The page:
It’s welcome news for couples planning weddings as Taoiseach Micheal Martin confirms that the legal ban on dancing in pubs and at weddings will be lifted – starting next Monday.
The Taoiseach warns that while the legal requirement banning dancing will be removed, public health advice will still prevail.
Meanwhile, the 11.30pm curfew on hospitality and restrictions on six people to a table will be lifted on October 22, along with a raft of other Covid restrictions.
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Asked about the possibility of people returning to the dancefloors next week, Mr Martin said: “I think there’s some song, Shall We Dance?”
“We’re removing the regulatory prohibition on dance, but the public health advice still prevails.”
Tanaiste Leo Varadkar said: “All things going to plan, it’s back to the status quo in hospitality, and back to the old rules, if you like, the pre-pandemic rules, in terms of closing times.”
Mr Varadkar said he is looking forward to dancing again, but warned that the Failte Ireland guidelines remain that guests should stay seated for now.
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“I have to say I’m looking forward to dancing again – if things go to plan, we’ll have some of the best Halloween parties in a few weeks’ time,” he said.
“I’m no Michael Gove but I do look forward to the dancefloor once again.”
He said the Fáilte Ireland guidelines remain in place until October 22 so people should stay seated in pubs and restaurants.
However, he said this rule and the 11.30pm curfew as well as only six people at a table will fall off from October 22.
Mr Varadkar added: “There will be concerts in September, seated ones indoors and concerts outdoors perhaps in parks, you know we’re not going to rebuke people if they do a bit of dancing.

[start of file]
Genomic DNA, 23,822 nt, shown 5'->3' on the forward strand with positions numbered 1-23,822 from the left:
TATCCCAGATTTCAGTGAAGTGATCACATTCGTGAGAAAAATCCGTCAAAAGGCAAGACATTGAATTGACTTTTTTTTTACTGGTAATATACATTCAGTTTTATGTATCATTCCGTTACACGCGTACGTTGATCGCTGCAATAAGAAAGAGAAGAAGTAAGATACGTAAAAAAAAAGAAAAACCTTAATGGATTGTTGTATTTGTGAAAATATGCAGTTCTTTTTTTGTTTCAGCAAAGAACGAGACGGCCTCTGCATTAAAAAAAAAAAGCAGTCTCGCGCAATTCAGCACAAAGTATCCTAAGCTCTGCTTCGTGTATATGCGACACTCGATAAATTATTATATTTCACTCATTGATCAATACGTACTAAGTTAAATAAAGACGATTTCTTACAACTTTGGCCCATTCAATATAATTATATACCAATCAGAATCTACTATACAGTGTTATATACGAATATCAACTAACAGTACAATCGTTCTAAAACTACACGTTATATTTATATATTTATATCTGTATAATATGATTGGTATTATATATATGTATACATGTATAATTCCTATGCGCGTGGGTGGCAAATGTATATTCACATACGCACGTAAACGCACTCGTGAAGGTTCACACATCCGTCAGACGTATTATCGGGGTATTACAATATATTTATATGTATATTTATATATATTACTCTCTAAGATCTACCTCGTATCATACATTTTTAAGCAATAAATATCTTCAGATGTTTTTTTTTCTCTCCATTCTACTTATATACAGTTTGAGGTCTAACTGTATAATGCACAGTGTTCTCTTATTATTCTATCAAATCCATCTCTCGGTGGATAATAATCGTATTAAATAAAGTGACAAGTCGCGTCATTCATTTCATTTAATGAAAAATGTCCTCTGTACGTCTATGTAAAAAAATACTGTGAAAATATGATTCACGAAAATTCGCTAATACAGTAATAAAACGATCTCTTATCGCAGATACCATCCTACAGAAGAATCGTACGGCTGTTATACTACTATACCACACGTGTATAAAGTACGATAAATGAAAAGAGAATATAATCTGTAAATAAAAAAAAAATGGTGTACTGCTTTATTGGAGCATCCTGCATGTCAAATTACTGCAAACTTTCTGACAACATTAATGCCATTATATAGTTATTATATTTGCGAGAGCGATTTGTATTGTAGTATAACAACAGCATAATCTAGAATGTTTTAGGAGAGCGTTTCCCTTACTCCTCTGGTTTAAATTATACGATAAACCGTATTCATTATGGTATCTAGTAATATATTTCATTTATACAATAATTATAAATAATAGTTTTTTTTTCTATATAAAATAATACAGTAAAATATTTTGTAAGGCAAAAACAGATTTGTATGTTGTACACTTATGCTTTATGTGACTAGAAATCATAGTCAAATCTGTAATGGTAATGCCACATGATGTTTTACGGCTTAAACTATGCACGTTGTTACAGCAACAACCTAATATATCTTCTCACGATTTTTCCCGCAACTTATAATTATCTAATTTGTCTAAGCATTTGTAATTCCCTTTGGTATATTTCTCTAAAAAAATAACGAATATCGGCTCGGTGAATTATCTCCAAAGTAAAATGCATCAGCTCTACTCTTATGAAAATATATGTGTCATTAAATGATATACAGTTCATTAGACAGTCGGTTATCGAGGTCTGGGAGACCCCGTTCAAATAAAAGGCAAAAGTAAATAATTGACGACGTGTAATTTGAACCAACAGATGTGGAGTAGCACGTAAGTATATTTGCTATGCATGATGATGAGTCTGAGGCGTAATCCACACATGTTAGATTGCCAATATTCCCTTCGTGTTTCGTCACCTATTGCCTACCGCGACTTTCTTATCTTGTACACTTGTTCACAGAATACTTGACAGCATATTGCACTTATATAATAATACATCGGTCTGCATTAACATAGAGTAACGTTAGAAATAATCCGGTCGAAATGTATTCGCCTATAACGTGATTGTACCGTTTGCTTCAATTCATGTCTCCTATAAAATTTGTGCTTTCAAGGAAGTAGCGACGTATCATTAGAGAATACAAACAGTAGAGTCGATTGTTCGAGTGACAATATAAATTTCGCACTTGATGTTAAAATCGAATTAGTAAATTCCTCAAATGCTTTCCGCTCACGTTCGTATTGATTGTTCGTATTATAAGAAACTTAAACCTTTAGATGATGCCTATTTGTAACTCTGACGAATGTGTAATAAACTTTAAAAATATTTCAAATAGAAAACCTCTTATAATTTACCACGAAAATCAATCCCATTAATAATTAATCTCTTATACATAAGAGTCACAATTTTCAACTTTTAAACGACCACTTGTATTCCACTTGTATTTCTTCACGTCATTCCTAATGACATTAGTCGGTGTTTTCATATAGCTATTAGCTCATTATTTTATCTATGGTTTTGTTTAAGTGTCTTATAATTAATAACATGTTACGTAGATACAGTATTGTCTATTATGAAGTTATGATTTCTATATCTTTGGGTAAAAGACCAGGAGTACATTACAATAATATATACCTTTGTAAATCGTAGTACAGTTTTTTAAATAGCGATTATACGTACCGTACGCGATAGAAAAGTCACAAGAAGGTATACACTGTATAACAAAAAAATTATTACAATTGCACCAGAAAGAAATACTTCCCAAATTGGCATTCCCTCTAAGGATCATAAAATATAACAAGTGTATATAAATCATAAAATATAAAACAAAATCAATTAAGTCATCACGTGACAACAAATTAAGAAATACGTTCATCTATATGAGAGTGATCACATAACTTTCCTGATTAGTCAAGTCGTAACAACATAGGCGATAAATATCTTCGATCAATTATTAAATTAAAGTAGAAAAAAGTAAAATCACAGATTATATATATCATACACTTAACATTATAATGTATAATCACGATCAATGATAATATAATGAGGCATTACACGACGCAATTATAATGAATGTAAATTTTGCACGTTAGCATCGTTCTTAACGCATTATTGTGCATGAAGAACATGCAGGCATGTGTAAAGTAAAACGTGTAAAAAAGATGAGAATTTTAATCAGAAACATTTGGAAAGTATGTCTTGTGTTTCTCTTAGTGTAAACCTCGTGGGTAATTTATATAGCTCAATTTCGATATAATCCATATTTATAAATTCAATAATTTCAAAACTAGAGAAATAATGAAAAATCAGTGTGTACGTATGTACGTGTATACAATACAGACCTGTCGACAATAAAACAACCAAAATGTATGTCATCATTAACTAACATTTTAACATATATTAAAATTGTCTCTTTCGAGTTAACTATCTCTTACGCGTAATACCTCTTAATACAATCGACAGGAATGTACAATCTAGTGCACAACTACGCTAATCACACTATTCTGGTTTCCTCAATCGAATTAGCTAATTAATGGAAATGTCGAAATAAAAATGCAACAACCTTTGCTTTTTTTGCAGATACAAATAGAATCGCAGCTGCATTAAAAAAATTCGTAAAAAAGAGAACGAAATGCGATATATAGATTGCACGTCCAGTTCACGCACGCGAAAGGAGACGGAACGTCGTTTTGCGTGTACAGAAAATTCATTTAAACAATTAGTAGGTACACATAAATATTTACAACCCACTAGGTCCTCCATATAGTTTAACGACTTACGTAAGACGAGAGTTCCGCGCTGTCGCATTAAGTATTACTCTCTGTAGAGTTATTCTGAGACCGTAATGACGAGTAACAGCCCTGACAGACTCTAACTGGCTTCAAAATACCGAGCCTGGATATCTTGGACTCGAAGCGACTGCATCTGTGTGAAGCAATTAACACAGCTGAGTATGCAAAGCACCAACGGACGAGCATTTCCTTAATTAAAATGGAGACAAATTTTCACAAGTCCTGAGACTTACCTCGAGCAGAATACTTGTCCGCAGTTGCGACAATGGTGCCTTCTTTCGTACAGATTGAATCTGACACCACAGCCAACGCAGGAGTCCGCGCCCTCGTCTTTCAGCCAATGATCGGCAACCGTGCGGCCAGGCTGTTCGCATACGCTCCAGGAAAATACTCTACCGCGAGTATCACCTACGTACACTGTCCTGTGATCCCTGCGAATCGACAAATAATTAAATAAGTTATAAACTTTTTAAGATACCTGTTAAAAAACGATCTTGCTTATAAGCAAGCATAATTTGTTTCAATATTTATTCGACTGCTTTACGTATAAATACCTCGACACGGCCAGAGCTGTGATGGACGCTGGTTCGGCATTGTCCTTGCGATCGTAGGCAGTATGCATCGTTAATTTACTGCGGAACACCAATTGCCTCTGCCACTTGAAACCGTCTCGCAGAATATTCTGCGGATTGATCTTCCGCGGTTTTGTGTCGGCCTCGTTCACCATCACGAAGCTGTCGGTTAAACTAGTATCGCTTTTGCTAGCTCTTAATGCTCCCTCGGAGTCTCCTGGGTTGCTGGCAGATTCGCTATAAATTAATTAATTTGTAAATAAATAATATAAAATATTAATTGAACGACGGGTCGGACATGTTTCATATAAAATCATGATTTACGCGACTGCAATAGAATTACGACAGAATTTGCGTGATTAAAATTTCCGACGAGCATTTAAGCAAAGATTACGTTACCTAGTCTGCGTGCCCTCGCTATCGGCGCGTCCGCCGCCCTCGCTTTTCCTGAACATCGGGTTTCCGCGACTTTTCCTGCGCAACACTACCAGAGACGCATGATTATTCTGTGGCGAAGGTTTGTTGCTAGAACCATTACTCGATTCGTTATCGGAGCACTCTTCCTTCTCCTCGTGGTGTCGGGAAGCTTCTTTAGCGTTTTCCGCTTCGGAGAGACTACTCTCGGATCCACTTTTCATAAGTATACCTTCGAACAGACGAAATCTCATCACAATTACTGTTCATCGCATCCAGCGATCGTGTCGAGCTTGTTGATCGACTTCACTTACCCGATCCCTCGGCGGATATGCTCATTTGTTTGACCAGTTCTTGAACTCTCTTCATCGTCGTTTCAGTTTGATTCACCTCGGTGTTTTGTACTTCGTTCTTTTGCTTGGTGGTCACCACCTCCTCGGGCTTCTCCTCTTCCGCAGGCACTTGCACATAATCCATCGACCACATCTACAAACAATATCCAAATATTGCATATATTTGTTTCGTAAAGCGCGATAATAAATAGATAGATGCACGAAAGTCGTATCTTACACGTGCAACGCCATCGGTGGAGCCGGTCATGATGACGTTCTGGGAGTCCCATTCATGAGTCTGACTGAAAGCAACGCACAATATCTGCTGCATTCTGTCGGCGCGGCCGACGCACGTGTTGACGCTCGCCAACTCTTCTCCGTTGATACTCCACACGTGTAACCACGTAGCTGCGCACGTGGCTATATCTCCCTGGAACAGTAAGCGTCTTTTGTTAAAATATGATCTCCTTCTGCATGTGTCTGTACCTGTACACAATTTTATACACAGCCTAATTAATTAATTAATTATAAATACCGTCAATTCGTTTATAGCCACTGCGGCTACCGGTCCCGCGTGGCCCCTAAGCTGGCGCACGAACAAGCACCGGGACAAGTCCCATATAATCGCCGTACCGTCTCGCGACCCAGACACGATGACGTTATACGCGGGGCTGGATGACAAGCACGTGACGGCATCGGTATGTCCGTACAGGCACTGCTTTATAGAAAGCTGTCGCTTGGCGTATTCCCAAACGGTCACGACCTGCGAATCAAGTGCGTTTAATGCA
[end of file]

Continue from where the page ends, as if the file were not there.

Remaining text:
“Let’s be realistic, we’re not going to say to people if you’re at a concert that you have to stay rigidly in your seat.”
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In Northern Ireland hospitality businesses have been pressing ministers to agree to remove restrictions such as social distancing and table service requirements, which they say have damaged trade.
Nightclubs in Northern Ireland also remain closed, unlike in the rest of the UK.
Economy minister Gordon Lyons said he wants the Stormont Executive to provide certainty to the public and businesses, but it’s understood that today’s Executive meeting to discuss restrictions has been cancelled after Michelle O’Neill contracted Covid-19.
Currently in Northern Ireland, no more than 10 people from three households can meet indoors at a private home.
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Social distancing laws currently require a minimum of 1m (3ft) in retail and shopping centres, indoor hospitality settings and indoor visitor attractions, and hospitality businesses are required to operate table service only for drinks, and must record customer details for contact tracing.
Nightclubs in Northern Ireland remain closed, and dancing is not permitted at indoor venues where music is played.
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